If you haven’t heard by now, eating fruits and veggies—specifically two cups of fruit and three cups of vegetables per day—is an easy way to get most of the daily essential nutrients and fiber, along with lowering your risk of developing cardiovascular disease, which can lead to heart attack and stroke, diabetes, some cancers, and obesity. But, unfortunately, most people don’t even get close to that amount every day—some complain about cost or taste, and the often brief amount of time they last once you get them home from the store.
Frozen fruits and vegetables, however, are usually quickly frozen within a few hours after harvesting, allowing less degradation of vitamins and minerals compared to fresh produce, which has to sit on a truck and then get stocked in a store—all while the slow process of decay is taking place.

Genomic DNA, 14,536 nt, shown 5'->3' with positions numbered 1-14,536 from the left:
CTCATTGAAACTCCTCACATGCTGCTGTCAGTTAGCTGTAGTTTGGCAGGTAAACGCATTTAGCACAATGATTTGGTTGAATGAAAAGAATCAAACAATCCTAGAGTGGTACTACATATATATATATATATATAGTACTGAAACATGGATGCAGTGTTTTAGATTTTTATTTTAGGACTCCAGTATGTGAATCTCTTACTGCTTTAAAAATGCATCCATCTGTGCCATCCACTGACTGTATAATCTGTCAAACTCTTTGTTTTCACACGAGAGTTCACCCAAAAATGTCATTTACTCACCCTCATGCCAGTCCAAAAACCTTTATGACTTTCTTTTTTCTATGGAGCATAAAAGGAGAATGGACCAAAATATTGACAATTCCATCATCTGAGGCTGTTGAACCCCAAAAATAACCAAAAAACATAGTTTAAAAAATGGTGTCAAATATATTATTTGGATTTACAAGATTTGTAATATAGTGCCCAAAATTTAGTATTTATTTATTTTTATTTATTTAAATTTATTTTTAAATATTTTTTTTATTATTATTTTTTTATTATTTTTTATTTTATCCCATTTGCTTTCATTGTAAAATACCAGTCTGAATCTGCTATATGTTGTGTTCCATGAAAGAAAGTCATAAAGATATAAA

But the ubiquitous frozen produce has become a boon for getting people to eat their fruits and veggies more, says a new study presented at the Experimental Biology annual meeting in Chicago. Researchers looked at data from 2011 to 2014 data via the National Health and Nutrition Examination Survey, and found that—compared to people who didn’t eat frozen fruits or veggies—those who did had an overall higher total of all fruit and vegetable consumption, had much higher intakes of essential nutrients like potassium, calcium, vitamin D, and fiber, plus had a significantly lower body mass index.
“At a time when Americans are only eating half of the recommended daily intake of fruits and vegetables, our research shows that eating frozen fruits and vegetables can help fill the gap in fruit and vegetable consumption,” said study co-author Maureen Storey, Ph.D. “In addition to increased consumption of nutrients of concern, frozen fruit and vegetable consumers also had a higher intake of vitamins A and C.”